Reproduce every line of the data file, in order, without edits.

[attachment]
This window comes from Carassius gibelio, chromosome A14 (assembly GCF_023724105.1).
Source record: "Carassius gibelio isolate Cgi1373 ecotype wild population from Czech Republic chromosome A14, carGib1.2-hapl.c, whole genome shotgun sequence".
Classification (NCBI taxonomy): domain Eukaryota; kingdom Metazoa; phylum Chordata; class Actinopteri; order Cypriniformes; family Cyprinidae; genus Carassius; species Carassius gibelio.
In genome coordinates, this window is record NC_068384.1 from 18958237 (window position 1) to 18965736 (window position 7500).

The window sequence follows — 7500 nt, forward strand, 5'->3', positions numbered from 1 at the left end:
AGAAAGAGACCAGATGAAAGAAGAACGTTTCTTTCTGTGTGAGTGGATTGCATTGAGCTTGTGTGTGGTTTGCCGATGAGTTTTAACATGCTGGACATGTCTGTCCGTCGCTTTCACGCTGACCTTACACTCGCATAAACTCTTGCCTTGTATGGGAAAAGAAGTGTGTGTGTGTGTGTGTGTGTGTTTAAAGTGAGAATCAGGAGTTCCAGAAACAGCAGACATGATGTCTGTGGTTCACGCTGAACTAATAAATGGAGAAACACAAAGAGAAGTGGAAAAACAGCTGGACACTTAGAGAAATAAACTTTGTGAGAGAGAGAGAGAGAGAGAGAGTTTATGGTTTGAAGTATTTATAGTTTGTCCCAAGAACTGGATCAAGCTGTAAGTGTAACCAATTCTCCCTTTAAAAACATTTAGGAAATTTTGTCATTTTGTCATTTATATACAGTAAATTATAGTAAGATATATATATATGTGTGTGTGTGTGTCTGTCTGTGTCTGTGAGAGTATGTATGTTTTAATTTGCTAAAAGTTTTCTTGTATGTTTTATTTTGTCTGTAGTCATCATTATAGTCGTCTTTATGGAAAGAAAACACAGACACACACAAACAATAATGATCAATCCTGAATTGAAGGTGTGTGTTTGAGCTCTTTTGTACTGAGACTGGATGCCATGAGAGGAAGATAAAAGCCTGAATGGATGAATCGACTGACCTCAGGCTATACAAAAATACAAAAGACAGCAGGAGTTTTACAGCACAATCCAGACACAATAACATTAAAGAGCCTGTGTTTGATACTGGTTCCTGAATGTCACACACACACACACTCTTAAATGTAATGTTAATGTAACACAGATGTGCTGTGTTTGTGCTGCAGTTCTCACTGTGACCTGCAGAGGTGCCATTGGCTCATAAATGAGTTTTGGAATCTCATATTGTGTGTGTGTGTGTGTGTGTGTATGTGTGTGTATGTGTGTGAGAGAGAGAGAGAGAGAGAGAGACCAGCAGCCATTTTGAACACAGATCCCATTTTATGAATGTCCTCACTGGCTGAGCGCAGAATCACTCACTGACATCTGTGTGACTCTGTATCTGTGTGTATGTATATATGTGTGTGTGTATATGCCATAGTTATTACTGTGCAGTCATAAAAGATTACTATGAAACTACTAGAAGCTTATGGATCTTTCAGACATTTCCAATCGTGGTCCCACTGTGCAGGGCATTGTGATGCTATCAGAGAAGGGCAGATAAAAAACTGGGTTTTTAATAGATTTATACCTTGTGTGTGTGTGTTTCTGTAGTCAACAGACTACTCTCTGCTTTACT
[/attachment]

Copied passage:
This window comes from Carassius gibelio, chromosome A14 (assembly GCF_023724105.1).
Source record: "Carassius gibelio isolate Cgi1373 ecotype wild population from Czech Republic chromosome A14, carGib1.2-hapl.c, whole genome shotgun sequence".
Classification (NCBI taxonomy): domain Eukaryota; kingdom Metazoa; phylum Chordata; class Actinopteri; order Cypriniformes; family Cyprinidae; genus Carassius; species Carassius gibelio.
In genome coordinates, this window is record NC_068384.1 from 18958237 (window position 1) to 18965736 (window position 7500).

The window sequence follows — 7500 nt, forward strand, 5'->3', positions numbered from 1 at the left end:
AGAAAGAGACCAGATGAAAGAAGAACGTTTCTTTCTGTGTGAGTGGATTGCATTGAGCTTGTGTGTGGTTTGCCGATGAGTTTTAACATGCTGGACATGTCTGTCCGTCGCTTTCACGCTGACCTTACACTCGCATAAACTCTTGCCTTGTATGGGAAAAGAAGTGTGTGTGTGTGTGTGTGTGTGTTTAAAGTGAGAATCAGGAGTTCCAGAAACAGCAGACATGATGTCTGTGGTTCACGCTGAACTAATAAATGGAGAAACACAAAGAGAAGTGGAAAAACAGCTGGACACTTAGAGAAATAAACTTTGTGAGAGAGAGAGAGAGAGAGAGAGTTTATGGTTTGAAGTATTTATAGTTTGTCCCAAGAACTGGATCAAGCTGTAAGTGTAACCAATTCTCCCTTTAAAAACATTTAGGAAATTTTGTCATTTTGTCATTTATATACAGTAAATTATAGTAAGATATATATATATGTGTGTGTGTGTGTCTGTCTGTGTCTGTGAGAGTATGTATGTTTTAATTTGCTAAAAGTTTTCTTGTATGTTTTATTTTGTCTGTAGTCATCATTATAGTCGTCTTTATGGAAAGAAAACACAGACACACACAAACAATAATGATCAATCCTGAATTGAAGGTGTGTGTTTGAGCTCTTTTGTACTGAGACTGGATGCCATGAGAGGAAGATAAAAGCCTGAATGGATGAATCGACTGACCTCAGGCTATACAAAAATACAAAAGACAGCAGGAGTTTTACAGCACAATCCAGACACAATAACATTAAAGAGCCTGTGTTTGATACTGGTTCCTGAATGTCACACACACACACACTCTTAAATGTAATGTTAATGTAACACAGATGTGCTGTGTTTGTGCTGCAGTTCTCACTGTGACCTGCAGAGGTGCCATTGGCTCATAAATGAGTTTTGGAATCTCATATTGTGTGTGTGTGTGTGTGTGTGTATGTGTGTGTATGTGTGTGAGAGAGAGAGAGAGAGAGAGAGACCAGCAGCCATTTTGAACACAGATCCCATTTTATGAATGTCCTCACTGGCTGAGCGCAGAATCACTCACTGACATCTGTGTGACTCTGTATCTGTGTGTATGTATATATGTGTGTGTGTATATGCCATAGTTATTACTGTGCAGTCATAAAAGATTACTATGAAACTACTAGAAGCTTATGGATCTTTCAGACATTTCCAATCGTGGTCCCACTGTGCAGGGCATTGTGATGCTATCAGAGAAGGGCAGATAAAAAACTGGGTTTTTAATAGATTTATACCTTGTGTGTGTGTGTTTCTGTAGTCAACAGACTACTCTCTGCTTTACT